Farming and ranching are never easy occupations, but generally they come with some rewards. Lately, the rewards have been very limited to nonexistent. In fact, we continue to set ourselves back in our financial condition to the point where it has become harder to recover and harder for the next generation to farm or ranch, let alone want to farm or ranch.
It is hard for those outside of agriculture to understand the differences in farming and ranching compared to other businesses. They forget the unpredictability of the weather, the market fluctuations caused by influences (like trade wars or pandemics) that are beyond the farmer’s and rancher’s control, the monopolistic practices that control inputs/services and markets, the fact that farmers pay freight both ways to and from market and have no way to pass on costs of their operation. The United States is fortunate to have the lowest cost of food in the world per disposable income.
So, during tough times it is important to have a farm bill that can be a strong safety net to maintain our successful food production system. Our current window of time is beyond tough. It is an economic crisis and we have to work to provide economic stability to our food production system. Everything that challenges farmers has come to a head. The longtime obstacles that have been ignored for years and impeded the success of family farms and ranches are starting to be addressed.
Your organization has been working very hard to represent you through these tough economic times. The help of each of you, as members, has been extremely valuable as we develop and work for economic assistance. No program is perfect. When we started fighting for disaster assistance, we were happy to just see cash flowing. Now, we will work to find more dollars and to be more equitable and uniform in dispersing the dollars to those in need.
I am proud of our success in disaster programs, but even more proud of the successes that NDFU and its members have accomplished to help shape the Coronavirus Food Assistance Program (CFAP):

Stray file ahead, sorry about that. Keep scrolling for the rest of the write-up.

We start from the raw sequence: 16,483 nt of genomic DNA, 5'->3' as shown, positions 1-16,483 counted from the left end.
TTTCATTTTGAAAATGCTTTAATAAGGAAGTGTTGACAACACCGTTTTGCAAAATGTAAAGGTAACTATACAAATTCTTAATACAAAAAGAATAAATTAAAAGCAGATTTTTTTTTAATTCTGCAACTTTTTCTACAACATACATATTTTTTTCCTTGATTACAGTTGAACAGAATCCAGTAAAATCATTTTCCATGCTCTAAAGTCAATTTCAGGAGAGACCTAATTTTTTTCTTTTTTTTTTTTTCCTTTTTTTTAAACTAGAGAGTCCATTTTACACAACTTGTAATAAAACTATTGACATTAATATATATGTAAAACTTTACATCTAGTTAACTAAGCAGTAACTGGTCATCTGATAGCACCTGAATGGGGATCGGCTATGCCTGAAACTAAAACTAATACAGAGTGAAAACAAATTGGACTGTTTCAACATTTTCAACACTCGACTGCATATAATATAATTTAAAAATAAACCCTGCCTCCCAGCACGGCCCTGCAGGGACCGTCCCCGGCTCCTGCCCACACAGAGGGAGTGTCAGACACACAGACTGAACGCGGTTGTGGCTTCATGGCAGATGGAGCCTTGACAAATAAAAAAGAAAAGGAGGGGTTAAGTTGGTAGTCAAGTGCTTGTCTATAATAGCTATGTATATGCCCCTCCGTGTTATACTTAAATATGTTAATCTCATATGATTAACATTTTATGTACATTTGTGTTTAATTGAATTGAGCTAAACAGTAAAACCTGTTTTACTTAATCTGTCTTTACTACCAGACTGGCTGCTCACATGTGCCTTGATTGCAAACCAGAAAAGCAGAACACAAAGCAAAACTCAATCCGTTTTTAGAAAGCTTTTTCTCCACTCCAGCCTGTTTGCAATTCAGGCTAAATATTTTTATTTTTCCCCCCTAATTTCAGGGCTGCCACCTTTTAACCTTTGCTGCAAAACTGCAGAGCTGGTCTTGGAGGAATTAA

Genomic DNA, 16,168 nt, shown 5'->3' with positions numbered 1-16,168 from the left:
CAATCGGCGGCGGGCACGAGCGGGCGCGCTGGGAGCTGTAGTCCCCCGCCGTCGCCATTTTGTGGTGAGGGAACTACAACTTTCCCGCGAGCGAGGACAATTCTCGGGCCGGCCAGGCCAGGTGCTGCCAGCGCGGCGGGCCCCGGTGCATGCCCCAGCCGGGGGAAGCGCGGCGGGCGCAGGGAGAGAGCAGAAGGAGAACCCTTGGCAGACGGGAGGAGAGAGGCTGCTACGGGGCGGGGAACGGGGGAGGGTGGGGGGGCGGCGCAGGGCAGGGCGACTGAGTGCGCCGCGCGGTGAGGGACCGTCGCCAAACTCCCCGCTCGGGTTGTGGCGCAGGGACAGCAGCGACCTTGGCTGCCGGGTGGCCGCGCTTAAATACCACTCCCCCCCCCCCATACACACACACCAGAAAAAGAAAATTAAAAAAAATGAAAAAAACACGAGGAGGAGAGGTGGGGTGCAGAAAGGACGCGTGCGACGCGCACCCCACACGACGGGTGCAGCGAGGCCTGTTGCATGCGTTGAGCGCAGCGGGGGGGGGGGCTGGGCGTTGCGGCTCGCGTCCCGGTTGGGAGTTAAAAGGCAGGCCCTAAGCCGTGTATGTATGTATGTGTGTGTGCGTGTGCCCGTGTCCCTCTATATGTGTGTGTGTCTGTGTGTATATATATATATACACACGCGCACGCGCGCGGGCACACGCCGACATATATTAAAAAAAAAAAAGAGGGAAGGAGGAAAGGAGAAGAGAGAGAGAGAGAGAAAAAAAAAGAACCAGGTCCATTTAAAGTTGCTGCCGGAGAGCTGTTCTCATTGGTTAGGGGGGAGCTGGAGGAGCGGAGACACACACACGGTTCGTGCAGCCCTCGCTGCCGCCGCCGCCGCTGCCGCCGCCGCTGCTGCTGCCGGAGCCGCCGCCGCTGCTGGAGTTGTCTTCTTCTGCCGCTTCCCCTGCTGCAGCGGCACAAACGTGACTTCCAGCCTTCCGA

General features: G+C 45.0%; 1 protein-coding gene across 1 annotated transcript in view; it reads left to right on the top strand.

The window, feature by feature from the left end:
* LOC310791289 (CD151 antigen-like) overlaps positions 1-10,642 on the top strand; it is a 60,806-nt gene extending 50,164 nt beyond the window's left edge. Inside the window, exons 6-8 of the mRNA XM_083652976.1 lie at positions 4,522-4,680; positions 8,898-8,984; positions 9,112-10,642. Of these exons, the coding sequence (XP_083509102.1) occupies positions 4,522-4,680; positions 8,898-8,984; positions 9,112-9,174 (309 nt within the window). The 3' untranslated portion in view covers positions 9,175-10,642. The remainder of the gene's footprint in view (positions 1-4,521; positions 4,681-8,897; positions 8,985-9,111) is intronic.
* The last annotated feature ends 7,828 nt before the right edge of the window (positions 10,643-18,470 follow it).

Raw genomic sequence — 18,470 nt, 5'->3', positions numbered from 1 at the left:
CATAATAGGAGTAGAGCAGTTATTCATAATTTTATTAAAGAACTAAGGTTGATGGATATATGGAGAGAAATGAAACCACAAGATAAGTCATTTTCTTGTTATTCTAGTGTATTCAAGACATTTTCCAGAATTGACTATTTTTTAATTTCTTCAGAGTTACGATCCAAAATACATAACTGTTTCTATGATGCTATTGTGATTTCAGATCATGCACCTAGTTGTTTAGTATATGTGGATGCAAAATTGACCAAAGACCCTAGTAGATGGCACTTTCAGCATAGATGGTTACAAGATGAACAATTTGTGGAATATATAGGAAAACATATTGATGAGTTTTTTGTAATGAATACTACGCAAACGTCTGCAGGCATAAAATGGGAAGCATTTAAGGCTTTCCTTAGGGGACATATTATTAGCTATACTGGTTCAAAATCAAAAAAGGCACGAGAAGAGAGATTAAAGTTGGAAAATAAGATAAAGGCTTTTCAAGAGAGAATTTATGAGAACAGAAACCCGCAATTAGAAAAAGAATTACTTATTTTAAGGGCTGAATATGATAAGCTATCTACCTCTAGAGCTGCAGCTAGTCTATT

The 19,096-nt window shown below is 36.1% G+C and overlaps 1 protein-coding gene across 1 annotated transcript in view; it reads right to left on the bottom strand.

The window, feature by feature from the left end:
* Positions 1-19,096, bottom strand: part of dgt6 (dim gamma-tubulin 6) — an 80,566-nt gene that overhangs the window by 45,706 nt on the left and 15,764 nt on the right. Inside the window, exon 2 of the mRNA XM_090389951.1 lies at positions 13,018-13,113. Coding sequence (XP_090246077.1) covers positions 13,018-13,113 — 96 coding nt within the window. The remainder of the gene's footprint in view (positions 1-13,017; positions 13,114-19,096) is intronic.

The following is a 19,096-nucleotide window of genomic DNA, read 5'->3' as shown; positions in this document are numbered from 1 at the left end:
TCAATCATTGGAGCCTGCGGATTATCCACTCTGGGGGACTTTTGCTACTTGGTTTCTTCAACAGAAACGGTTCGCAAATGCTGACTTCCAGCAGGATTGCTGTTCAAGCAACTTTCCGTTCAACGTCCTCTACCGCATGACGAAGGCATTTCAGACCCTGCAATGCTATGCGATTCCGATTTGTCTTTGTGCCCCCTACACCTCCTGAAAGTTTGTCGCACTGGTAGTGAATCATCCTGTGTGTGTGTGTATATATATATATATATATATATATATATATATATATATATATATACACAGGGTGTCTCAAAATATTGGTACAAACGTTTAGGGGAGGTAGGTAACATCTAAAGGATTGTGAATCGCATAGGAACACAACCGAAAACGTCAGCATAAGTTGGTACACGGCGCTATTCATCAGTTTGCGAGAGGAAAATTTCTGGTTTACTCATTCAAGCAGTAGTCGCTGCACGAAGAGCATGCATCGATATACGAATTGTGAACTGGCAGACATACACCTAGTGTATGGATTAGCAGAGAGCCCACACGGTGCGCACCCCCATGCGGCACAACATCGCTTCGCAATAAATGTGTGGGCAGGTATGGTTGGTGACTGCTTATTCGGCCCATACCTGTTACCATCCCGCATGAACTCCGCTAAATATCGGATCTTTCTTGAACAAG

Inclusion of minor oilseeds. NDFU and other North Dakota groups pushed hard to have canola and sunflowers included in the program. In developing the calculations, USDA went out of their way to find more reliable data sources for those commodities.
Use of local price. The Market Facilitation Program (MFP) never accounted for regional differences in crop prices and basis. While not an outright win, CFAP payment rates distinguish between different classes of wheat, providing a more accurate picture of regional prices.
Payment limits. The CFAP program strikes a better balance between payment limits and payment rates. The program’s payment limits are more restrictive than the MFP but looser than Farm Bill payment limits.
Regional Payment Disparities. North Dakota will get its fair share of CFAP funding. USDA estimates only about an eighth of program payments will end up going to cotton and sorghum. Those southern crops received a disproportionate share of MFP payments.
Many challenges remain – USDA’s determinations of inventory, timeline for determining payments, a few crops still with no support, unharvested crop inventories, monopolistic practices – and the fact that our farm bill is unable to solve these challenges. This forces us into a state of constant request for disaster assistance. We are already on the next round of assistance to fix inequities and future challenges.
Lessons should be learned from our trade and pandemic challenges. A large food inventory is only good if you can get it to people. Farm programs are necessary and need to be enhanced. Concentration in the marketplace cannot happen or go on unchecked without destroying the market and costing consumers. Trade needs to be done correctly and we should never start a trade war on our own.
— Mark Watne, NDFU President